Licensed to advocate for change

Madeleine Sobb wears many hats, and makes them too. While diminutive in stature, her ambitions and passions are lofty indeed!

Licensed to advocate for change

"Last year I met Prince Philip, Duke of Edinburgh. He shook my hand and asked, 'Are you safe in that thing? Do you have a licence to drive it?' He was referring to my wheelchair!" recalls 22-year-old Novocastrian Madeleine Sobb.


After completing her Higher School Certificate  at St Francis Xavier's College Hamilton, Madeleine attended TAFE, studying Millinery, Design Fundamentals and Small Business Management.


"In 2009, I began a business with three of my classmates through the Renew Newcastle project called Mad Hatter Millinery. We made hats in our workshop and had a retail gallery space for people to share in our passion: browsing, trying on and buying.


"Growing up I dreamt of sharing my love of creating handmade things and being able to sell them. Mad Hatter Millinery was an amazing experience and gave me the chance to fulfill that dream."


Another long held passion led Madeleine to move to Melbourne in February 2011 to begin her Bachelor of Applied Science in Disability Studies at RMIT University, one of only two in Australia offering undergraduate degrees in disability.


"It prepares people to be leaders in the disability sector. Graduates work in the day to day support of people with disabilities or advocacy, case management, policy and supervision.


"I had always been an outspoken person with the attitude that people with a disability who are able to speak up for their rights and the rights of others, should do so because there are so many people who can't speak for themselves." 


Madeleine has a rare bone growth disorder called Spondlo Metaphyseal Epiphyseal Dysplasia. "In general terms that means that my bones have grown at an extremely slow rate and therefore I am of short stature. I am at my full adult height of 86cm. It also means I have scoliosis of the spine and two dislocated hips. I am an electric wheelchair user most of the time, although I can walk short distances if needed."


Madeleine has been a rider for nine years, competing in dressage at state level for the past four years. In 2010 she competed nationally for the first time. "My ultimate goal is to represent Australia at the Paralympic Games in Rio in 2016.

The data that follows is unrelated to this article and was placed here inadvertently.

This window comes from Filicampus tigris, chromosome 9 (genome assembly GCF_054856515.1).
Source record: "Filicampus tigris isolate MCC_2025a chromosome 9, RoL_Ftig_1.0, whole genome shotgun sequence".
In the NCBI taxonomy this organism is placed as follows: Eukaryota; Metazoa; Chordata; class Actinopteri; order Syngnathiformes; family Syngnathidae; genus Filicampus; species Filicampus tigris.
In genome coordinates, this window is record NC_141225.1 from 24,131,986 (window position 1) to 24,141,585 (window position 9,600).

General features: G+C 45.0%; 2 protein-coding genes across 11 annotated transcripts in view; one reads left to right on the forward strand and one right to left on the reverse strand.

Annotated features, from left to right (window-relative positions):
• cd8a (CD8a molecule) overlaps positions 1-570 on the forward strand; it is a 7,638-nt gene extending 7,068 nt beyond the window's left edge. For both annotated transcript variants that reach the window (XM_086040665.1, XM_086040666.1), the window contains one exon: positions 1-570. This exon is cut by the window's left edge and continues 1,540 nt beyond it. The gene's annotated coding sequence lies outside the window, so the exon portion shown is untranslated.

"I love the liberating feeling that I am in control. I'm a completely independent person on horseback. I am also three times my usual height!


"I love the challenge of dressage and the accuracy that is needed to do well when I compete. I think this enables me to have an outlet for my slight perfectionist tendencies!"


Madeleine is combining her study with professional experience in the disability sector, working two days a week for the Youth Disability Advocacy Service co-ordinating a newly established national voice for young Australians with disabilities. "Currently there is no national peak advocacy organisation working to improve the rights of young Australians between 12-25 with disabilities, so we are trying to gain government funding.


"This month I'll start a casual position with the City of Yarra Council as a Community Access Appraiser. This involves visiting business owners and working with them to improve access for people with disabilities: telling them what's good, what's not so good and how to fix it.


"Melbourne has some of Australia's most active disability rights advocates. Being surrounded by them makes me even more passionate to act on issues I feel strongly about." 


Last October, I read on Madeleine's Facebook page that she had been invited to meet the Queen, and I was interested in the protocol issue Madeleine faced.


"After much controversy over the fact that Julia Gillard did not curtsy to Her Majesty, Stella Young, my good friend and editor of Ramp Up, the ABC's portal for disability news and opinion, wrote a blog and began a Twitter conversation about how a wheelchair user greets royalty when they are unable to bow or curtsy. Wheelchair users gave suggestions. In the end, the good old handshake was used." 


I asked Madeleine to suggest something forAurorareaders to think about or act upon that might improve the lives of people with disabilities.


"A common misconception for many who haven't had any experience with disability is that it's a negative experience and that people with disabilities want to be pitied. In fact, we would rather that you have an understanding and offer assistance so that we have the same opportunities you have.


"People with disabilities are actually disabled by their environment. If you give us physical support, equipment, accessible buildings and transport, then we are able to have the same opportunities and make positive contributions to society just as any other Australian," Madeleine emphasises.


"Currently, there are many Australians with disabilities who do not have their basic needs met on a daily basis: assistance to get out of bed, shower, and other personal care. Until these needs are met, they are not able to participate in education, employment, recreational activities and so on."


Madeleine is inspired by others who advocate for the needs and rights of people with disabilities and hopes to be remembered for doing the same. Follow Madeleine on Twitter (@tinymads) or visit her website and blog at


You might also like Find out about the government's proposed National Disability Insurance Scheme at

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